Zombie Communion

This zombie metaphor from about three years ago I thought was pretty clever, which I guess I can say because I didn’t think of it in the first place.  I don’t know how well it holds up.  It might work better for a full sermon, but it seems a bit much for just a short messages. 


Whenever someone asks me what they should preach on, and it doesn’t happen a lot, I’ve always answered, preach the gospel.  Easy to say for someone not preaching every week.  Now, after doing a few of these communion meditations, I can see why a preacher might wander on to other topics-–like, for example, zombies in popular culture-–books, tv, movies.  But I’m not going to do that today.  Actually, I am, in just a minute.

But first, Preach the gospel.  So what’s the gospel? What is this “good news?”  I think it’s this.  People are broken, and fortunately God doesn’t care. He loves us anyway, and through Jesus he offers us an opportunity to help bring his kingdom of love into the world.

So what’s this have to do with zombies?  Zombies, I think, after listening to a theologian and youth minister named Tripp Fuller, are an interesting way to think about this human brokenness, what is sometimes called “original sin.” A zombie has one desire, and it will hurt anyone or itself to have that desire met.  It doesn’t reflect on what’s right or wrong.  It doesn’t think.  It wants what it wants and will kill or die to get what it wants. The scary thing about zombies is that they are us.  They’re not aliens or giant animals or ghosts.  They are us, gone wrong.  And it’s scary to think that we are not only our own worst enemy, but we are dangerous to our family and friends as well. Why do we do these destructive things?  Why do we hurt ourselves and the one’s we love?  The apostle Paul asked the same questions.  Why, he asked, do I do the things I know I shouldn’t and don’t do the things I know I should.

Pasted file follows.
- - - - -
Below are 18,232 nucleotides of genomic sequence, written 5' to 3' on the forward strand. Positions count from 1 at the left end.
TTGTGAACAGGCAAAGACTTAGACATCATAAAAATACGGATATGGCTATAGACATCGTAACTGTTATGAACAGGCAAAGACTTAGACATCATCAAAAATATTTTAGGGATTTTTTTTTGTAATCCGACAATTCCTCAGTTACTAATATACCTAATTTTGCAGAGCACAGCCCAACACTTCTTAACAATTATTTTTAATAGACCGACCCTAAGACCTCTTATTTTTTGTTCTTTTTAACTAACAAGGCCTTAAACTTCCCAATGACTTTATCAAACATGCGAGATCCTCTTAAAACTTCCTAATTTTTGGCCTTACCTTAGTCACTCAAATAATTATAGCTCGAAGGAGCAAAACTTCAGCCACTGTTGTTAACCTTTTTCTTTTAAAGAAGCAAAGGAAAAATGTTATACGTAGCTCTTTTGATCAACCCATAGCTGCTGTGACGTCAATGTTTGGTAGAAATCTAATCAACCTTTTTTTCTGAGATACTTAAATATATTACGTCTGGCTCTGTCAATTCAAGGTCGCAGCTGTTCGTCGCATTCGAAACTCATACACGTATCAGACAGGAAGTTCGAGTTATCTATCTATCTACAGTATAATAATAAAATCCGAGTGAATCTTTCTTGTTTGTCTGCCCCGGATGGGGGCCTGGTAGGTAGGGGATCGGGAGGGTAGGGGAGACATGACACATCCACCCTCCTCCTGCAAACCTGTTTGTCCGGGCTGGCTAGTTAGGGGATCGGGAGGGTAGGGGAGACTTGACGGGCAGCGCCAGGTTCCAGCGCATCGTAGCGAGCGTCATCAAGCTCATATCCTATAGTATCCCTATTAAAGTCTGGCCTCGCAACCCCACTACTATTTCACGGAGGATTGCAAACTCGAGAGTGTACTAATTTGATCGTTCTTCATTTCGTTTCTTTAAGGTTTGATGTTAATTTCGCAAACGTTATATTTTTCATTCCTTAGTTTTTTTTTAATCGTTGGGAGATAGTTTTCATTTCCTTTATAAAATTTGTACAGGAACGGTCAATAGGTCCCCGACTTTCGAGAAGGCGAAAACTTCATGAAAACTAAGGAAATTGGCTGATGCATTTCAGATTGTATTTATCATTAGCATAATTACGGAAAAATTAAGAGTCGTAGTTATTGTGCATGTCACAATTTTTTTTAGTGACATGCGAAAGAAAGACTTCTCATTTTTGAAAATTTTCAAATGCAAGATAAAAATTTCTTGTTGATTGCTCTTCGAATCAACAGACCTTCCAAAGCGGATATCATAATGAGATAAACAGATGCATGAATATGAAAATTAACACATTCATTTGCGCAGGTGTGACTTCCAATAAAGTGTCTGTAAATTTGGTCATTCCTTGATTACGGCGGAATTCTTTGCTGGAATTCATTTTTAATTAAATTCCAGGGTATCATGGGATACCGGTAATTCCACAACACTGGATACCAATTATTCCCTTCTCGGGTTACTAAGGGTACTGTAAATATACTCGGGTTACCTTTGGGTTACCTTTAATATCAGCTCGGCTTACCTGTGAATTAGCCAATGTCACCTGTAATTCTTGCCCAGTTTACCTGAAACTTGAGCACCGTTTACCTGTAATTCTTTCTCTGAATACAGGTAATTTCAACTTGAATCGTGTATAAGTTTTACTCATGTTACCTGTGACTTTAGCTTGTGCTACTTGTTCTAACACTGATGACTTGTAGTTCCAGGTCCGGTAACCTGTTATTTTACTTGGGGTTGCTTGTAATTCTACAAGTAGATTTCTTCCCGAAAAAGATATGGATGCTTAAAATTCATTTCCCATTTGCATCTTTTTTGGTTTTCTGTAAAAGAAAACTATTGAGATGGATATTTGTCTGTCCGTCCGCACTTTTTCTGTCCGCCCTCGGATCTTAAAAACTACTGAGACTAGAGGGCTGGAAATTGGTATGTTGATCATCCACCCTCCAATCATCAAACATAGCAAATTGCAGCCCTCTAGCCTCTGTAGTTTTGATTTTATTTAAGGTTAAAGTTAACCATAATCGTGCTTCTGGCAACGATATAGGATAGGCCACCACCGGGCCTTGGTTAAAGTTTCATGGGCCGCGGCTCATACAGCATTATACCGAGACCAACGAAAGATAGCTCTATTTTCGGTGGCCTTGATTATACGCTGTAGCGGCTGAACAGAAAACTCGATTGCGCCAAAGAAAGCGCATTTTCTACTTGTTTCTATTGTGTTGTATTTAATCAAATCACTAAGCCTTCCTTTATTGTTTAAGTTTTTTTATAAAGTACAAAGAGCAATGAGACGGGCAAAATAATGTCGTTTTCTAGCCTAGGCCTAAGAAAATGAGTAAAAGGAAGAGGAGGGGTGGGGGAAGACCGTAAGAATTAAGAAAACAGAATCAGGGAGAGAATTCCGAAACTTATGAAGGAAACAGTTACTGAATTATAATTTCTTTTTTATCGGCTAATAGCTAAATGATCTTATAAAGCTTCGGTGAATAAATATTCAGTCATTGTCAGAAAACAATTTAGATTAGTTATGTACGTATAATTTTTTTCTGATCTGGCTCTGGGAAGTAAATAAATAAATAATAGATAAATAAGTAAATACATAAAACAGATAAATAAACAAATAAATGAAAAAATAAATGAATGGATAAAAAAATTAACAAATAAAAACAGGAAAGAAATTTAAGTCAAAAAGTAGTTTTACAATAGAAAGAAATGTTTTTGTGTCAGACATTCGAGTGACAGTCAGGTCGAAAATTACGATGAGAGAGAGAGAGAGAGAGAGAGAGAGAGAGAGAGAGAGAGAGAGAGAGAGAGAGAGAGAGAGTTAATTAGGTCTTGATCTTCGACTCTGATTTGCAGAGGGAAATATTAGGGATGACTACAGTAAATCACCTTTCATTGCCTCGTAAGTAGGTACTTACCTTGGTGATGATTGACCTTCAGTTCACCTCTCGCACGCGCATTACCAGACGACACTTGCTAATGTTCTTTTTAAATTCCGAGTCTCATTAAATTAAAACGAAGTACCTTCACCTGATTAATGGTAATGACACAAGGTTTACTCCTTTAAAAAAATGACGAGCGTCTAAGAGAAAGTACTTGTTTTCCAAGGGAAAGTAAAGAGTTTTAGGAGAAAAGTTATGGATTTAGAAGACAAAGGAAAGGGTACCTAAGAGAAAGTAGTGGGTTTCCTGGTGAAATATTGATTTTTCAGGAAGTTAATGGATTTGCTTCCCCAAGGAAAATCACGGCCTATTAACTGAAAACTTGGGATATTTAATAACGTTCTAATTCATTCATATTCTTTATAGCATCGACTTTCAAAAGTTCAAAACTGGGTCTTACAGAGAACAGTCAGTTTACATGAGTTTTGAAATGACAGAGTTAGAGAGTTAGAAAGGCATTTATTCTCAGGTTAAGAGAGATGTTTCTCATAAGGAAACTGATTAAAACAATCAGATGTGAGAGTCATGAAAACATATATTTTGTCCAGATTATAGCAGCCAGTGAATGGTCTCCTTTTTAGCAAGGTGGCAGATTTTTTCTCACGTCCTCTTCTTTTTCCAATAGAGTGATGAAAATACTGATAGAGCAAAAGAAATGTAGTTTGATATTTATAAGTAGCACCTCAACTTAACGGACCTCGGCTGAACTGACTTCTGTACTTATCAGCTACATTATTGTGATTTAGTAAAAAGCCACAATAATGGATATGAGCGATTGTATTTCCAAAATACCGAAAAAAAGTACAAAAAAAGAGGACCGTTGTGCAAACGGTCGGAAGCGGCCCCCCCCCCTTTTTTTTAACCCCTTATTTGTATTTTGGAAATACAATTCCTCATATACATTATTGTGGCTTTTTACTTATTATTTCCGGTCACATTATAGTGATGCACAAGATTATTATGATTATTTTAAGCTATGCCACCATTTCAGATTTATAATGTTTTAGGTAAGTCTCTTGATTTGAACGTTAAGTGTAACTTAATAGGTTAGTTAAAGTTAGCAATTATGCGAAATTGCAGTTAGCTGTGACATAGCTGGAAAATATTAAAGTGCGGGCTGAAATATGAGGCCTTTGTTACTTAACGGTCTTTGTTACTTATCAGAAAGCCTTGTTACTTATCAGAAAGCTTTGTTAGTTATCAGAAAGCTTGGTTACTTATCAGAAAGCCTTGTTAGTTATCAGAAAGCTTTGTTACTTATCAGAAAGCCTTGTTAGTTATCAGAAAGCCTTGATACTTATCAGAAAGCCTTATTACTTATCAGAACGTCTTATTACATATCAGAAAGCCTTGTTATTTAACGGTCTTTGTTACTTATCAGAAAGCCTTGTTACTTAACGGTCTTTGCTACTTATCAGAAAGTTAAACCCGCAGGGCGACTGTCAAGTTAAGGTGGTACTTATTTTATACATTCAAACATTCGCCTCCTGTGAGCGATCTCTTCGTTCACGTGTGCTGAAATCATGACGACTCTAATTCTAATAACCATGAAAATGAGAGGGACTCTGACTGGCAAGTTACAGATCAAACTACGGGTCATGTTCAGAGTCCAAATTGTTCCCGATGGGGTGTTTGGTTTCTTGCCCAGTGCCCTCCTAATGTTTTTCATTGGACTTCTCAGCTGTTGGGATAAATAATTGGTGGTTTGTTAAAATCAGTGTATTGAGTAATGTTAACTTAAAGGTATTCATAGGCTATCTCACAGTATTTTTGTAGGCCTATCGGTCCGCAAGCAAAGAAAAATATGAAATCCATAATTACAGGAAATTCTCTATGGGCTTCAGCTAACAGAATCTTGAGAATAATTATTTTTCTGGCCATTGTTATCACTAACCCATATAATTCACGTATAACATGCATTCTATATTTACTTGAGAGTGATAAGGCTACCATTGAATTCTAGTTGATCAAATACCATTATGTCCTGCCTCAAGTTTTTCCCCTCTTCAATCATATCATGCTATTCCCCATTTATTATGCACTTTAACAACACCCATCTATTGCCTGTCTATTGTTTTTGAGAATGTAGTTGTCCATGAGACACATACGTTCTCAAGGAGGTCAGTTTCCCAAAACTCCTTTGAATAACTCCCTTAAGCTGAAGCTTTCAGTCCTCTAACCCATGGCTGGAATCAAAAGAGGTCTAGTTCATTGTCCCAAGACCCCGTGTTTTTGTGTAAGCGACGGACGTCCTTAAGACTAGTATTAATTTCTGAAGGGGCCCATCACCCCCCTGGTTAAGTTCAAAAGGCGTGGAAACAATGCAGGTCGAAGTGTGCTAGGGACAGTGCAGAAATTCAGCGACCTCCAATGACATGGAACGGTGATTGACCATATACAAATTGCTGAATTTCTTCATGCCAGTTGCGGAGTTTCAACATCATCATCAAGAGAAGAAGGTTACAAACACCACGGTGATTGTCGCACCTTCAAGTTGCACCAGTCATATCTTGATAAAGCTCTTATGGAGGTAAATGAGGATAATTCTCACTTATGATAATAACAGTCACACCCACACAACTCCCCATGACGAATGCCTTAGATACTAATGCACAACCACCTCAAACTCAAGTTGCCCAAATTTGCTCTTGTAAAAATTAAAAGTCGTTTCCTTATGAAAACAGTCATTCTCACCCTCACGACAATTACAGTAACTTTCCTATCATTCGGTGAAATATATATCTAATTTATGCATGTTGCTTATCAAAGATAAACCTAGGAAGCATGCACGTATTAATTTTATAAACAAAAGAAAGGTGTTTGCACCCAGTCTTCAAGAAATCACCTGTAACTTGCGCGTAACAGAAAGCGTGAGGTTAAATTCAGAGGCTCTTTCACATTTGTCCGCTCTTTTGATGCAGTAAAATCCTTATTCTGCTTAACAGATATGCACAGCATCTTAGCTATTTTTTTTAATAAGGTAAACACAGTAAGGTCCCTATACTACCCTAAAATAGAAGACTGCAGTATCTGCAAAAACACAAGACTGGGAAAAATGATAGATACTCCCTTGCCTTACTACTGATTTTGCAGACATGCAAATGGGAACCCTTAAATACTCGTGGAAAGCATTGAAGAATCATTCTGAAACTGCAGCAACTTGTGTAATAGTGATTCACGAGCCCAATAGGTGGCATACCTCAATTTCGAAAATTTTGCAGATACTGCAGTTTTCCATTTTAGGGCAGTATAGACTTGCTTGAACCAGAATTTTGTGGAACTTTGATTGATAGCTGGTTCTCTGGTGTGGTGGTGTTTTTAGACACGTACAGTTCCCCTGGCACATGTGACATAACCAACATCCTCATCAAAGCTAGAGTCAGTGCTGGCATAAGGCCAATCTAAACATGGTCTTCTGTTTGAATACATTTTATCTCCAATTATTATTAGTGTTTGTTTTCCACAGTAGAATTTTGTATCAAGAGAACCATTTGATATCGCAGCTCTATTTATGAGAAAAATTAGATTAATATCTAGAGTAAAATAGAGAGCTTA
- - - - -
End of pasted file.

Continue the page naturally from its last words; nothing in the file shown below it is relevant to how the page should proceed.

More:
The question is, does god fix this?  Does god fix us?  I don’t think so.  Or maybe not the way I would if I were god.  I don’t have to look any farther than myself to see a believer that carries the zombie virus and occasionally exhibits all the traits of full blown zombie.  I don’t think of others all the time. I want what I want, and when I get it, I don’t appreciate it.

So what’s the point if we’re all just zombies.  Well, keep in mind that the zombie thing is just a metaphor, and it can only be stretched so far.  But god knows how we are.  God made us.  God knows what we’re capable of, both good and bad.  And like I said before, god loves us and has given us the opportunity to help bring god’s kingdom into the world.  But I don’t think I’m cured.  I’m still broken, still sick.  Fortunately god provides a number of tools to help me, a part-time zombie, with god’s work.  God sent the Holy Spirit. We have this community of believers.  And we have his Word – Jesus Christ, who is revealed in the bible, and in the body of believers, and in our everyday lives.  If we just pay attention, we’ll see him everywhere and in everybody.

So as we take the bread and the cup, and remember what Jesus did for us, and what he does for us, remember that no matter how messed up you think you are, you’re probably right, and communion isn’t the medicine that will make you better.  But it is a reminder that god loves you just the way you are, and that god calls you to love all the broken people around you in the same way.


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